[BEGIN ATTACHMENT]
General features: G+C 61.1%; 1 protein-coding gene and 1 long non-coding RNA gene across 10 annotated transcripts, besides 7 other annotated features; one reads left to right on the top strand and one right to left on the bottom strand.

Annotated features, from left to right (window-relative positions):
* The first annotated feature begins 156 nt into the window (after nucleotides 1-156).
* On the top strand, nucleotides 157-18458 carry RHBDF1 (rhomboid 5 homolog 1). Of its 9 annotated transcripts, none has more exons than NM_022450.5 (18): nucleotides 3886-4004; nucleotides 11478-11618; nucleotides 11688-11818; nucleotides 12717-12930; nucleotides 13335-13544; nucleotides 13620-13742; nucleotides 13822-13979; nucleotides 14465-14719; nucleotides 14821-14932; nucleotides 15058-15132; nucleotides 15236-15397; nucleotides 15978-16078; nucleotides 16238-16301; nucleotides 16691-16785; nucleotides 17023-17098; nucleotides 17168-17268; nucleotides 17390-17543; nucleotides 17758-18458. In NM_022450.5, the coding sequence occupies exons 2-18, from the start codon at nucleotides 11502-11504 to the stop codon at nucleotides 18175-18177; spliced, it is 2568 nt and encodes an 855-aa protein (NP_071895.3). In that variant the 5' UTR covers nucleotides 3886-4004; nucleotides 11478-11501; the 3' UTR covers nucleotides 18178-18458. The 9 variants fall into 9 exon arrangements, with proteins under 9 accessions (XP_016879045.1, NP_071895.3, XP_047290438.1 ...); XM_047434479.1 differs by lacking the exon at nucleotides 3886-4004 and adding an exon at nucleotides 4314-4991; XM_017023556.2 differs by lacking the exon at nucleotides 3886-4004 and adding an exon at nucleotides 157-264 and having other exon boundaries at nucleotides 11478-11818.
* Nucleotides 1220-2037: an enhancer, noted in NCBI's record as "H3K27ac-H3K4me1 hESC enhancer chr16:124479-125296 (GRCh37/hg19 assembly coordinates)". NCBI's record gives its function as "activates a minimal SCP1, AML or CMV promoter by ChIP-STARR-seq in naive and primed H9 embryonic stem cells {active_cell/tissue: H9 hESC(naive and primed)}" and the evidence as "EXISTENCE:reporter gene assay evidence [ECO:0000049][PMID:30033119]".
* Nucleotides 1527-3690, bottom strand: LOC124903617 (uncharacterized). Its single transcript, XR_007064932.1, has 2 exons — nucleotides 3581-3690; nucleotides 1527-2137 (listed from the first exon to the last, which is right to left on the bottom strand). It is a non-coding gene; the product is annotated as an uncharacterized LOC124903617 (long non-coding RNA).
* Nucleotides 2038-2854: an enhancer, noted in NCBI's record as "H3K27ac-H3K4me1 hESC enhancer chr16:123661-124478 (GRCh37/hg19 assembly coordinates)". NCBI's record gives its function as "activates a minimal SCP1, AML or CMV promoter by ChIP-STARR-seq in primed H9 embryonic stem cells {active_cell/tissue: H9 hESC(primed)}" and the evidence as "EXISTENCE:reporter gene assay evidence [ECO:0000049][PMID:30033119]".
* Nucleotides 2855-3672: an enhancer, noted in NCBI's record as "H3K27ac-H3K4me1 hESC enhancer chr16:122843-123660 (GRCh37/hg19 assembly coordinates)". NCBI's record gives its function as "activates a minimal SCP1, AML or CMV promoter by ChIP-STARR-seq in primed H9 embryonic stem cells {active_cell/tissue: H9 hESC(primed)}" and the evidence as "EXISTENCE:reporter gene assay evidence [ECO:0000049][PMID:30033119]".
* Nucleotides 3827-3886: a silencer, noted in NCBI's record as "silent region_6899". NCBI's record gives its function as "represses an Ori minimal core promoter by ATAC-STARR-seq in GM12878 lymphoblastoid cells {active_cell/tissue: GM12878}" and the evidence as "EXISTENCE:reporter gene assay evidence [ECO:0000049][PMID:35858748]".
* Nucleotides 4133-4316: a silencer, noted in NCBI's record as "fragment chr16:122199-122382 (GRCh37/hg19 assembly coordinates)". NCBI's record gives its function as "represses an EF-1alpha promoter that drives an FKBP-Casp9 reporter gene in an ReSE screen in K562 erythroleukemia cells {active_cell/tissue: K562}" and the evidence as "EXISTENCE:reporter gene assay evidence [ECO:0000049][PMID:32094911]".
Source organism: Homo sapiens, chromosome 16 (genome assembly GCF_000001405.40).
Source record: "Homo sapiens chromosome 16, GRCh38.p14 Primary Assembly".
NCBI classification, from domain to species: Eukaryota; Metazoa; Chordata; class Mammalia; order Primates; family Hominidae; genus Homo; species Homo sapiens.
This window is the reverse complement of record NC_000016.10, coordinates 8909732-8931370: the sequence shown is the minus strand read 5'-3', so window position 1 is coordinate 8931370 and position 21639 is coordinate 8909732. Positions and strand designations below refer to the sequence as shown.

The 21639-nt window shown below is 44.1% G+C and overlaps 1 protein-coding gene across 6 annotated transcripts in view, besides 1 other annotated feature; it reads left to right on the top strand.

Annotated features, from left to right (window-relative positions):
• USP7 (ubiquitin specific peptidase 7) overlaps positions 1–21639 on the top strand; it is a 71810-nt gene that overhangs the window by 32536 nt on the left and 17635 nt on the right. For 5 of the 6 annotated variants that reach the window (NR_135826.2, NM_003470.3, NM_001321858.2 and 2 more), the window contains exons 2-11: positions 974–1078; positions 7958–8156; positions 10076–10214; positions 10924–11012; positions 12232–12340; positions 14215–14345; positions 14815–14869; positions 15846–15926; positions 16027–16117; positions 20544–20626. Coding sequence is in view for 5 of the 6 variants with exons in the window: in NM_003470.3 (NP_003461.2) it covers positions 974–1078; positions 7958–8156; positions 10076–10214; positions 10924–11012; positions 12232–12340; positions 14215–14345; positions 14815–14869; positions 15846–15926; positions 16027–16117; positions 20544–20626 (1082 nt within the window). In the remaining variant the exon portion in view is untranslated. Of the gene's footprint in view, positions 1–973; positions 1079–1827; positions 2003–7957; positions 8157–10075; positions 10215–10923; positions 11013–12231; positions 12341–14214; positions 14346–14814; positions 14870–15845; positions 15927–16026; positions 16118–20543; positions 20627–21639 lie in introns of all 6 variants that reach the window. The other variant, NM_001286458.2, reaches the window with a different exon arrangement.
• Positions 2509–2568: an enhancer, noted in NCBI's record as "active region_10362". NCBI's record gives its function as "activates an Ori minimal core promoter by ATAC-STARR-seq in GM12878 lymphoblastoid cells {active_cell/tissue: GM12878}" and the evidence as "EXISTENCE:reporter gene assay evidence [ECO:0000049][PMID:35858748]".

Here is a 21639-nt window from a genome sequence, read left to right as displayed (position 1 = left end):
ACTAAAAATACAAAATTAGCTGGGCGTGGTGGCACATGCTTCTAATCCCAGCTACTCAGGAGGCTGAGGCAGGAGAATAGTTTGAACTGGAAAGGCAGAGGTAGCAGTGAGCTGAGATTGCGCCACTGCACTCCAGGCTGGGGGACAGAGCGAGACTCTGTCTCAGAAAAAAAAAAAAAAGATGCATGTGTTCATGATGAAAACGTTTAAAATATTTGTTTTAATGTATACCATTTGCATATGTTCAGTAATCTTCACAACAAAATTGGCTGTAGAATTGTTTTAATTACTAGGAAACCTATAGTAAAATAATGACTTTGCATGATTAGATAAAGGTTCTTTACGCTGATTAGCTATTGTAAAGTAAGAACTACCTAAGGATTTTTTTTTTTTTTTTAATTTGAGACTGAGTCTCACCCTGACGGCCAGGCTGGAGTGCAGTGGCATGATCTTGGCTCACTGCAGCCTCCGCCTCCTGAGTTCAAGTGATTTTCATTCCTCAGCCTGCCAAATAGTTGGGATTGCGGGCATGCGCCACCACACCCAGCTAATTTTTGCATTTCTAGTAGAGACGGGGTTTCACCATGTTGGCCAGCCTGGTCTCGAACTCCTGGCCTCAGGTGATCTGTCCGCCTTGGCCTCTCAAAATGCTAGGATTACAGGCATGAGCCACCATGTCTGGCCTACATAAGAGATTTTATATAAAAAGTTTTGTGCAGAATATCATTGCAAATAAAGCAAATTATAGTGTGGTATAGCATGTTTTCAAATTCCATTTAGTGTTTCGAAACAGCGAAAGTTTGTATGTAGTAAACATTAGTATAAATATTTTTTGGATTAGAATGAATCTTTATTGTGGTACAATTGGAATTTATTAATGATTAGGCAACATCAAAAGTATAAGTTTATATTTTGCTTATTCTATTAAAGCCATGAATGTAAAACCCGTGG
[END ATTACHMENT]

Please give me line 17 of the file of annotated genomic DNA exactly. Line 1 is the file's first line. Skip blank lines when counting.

• USP7 (ubiquitin specific peptidase 7) overlaps positions 1–21639 on the top strand; it is a 71810-nt gene that overhangs the window by 32536 nt on the left and 17635 nt on the right. For 5 of the 6 annotated variants that reach the window (NR_135826.2, NM_003470.3, NM_001321858.2 and 2 more), the window contains exons 2-11: positions 974–1078; positions 7958–8156; positions 10076–10214; positions 10924–11012; positions 12232–12340; positions 14215–14345; positions 14815–14869; positions 15846–15926; positions 16027–16117; positions 20544–20626. Coding sequence is in view for 5 of the 6 variants with exons in the window: in NM_003470.3 (NP_003461.2) it covers positions 974–1078; positions 7958–8156; positions 10076–10214; positions 10924–11012; positions 12232–12340; positions 14215–14345; positions 14815–14869; positions 15846–15926; positions 16027–16117; positions 20544–20626 (1082 nt within the window). In the remaining variant the exon portion in view is untranslated. Of the gene's footprint in view, positions 1–973; positions 1079–1827; positions 2003–7957; positions 8157–10075; positions 10215–10923; positions 11013–12231; positions 12341–14214; positions 14346–14814; positions 14870–15845; positions 15927–16026; positions 16118–20543; positions 20627–21639 lie in introns of all 6 variants that reach the window. The other variant, NM_001286458.2, reaches the window with a different exon arrangement.